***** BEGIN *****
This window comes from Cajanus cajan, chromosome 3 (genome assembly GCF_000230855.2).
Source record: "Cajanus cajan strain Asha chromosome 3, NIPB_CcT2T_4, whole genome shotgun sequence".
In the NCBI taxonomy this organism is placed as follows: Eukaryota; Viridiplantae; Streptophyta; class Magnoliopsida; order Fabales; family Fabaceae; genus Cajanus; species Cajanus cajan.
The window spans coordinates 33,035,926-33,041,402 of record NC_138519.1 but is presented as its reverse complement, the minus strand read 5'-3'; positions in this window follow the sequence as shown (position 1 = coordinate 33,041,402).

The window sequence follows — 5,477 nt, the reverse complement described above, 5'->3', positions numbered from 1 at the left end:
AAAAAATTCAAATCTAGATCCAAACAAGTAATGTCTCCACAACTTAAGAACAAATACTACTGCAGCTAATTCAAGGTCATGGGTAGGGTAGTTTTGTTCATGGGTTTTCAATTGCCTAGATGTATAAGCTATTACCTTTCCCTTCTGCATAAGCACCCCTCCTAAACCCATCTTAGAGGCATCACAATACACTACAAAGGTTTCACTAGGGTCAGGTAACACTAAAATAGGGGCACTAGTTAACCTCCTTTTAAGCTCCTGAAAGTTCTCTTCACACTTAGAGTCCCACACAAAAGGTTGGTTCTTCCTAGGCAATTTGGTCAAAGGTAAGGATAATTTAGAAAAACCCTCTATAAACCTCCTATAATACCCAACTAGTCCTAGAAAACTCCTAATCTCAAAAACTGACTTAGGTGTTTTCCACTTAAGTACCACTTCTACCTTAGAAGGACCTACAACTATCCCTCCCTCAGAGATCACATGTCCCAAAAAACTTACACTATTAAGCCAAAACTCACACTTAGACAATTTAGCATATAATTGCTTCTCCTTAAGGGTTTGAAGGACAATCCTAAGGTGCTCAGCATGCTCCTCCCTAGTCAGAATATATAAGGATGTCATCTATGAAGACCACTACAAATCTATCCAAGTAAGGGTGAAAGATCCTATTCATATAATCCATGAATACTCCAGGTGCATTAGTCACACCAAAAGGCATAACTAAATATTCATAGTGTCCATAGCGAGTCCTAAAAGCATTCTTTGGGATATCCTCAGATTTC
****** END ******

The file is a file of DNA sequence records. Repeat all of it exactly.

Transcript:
This window comes from Cajanus cajan, chromosome 3 (genome assembly GCF_000230855.2).
Source record: "Cajanus cajan strain Asha chromosome 3, NIPB_CcT2T_4, whole genome shotgun sequence".
In the NCBI taxonomy this organism is placed as follows: Eukaryota; Viridiplantae; Streptophyta; class Magnoliopsida; order Fabales; family Fabaceae; genus Cajanus; species Cajanus cajan.
The window spans coordinates 33,035,926-33,041,402 of record NC_138519.1 but is presented as its reverse complement, the minus strand read 5'-3'; positions in this window follow the sequence as shown (position 1 = coordinate 33,041,402).

The window sequence follows — 5,477 nt, the reverse complement described above, 5'->3', positions numbered from 1 at the left end:
AAAAAATTCAAATCTAGATCCAAACAAGTAATGTCTCCACAACTTAAGAACAAATACTACTGCAGCTAATTCAAGGTCATGGGTAGGGTAGTTTTGTTCATGGGTTTTCAATTGCCTAGATGTATAAGCTATTACCTTTCCCTTCTGCATAAGCACCCCTCCTAAACCCATCTTAGAGGCATCACAATACACTACAAAGGTTTCACTAGGGTCAGGTAACACTAAAATAGGGGCACTAGTTAACCTCCTTTTAAGCTCCTGAAAGTTCTCTTCACACTTAGAGTCCCACACAAAAGGTTGGTTCTTCCTAGGCAATTTGGTCAAAGGTAAGGATAATTTAGAAAAACCCTCTATAAACCTCCTATAATACCCAACTAGTCCTAGAAAACTCCTAATCTCAAAAACTGACTTAGGTGTTTTCCACTTAAGTACCACTTCTACCTTAGAAGGACCTACAACTATCCCTCCCTCAGAGATCACATGTCCCAAAAAACTTACACTATTAAGCCAAAACTCACACTTAGACAATTTAGCATATAATTGCTTCTCCTTAAGGGTTTGAAGGACAATCCTAAGGTGCTCAGCATGCTCCTCCCTAGTCAGAATATATAAGGATGTCATCTATGAAGACCACTACAAATCTATCCAAGTAAGGGTGAAAGATCCTATTCATATAATCCATGAATACTCCAGGTGCATTAGTCACACCAAAAGGCATAACTAAATATTCATAGTGTCCATAGCGAGTCCTAAAAGCATTCTTTGGGATATCCTCAGATTTC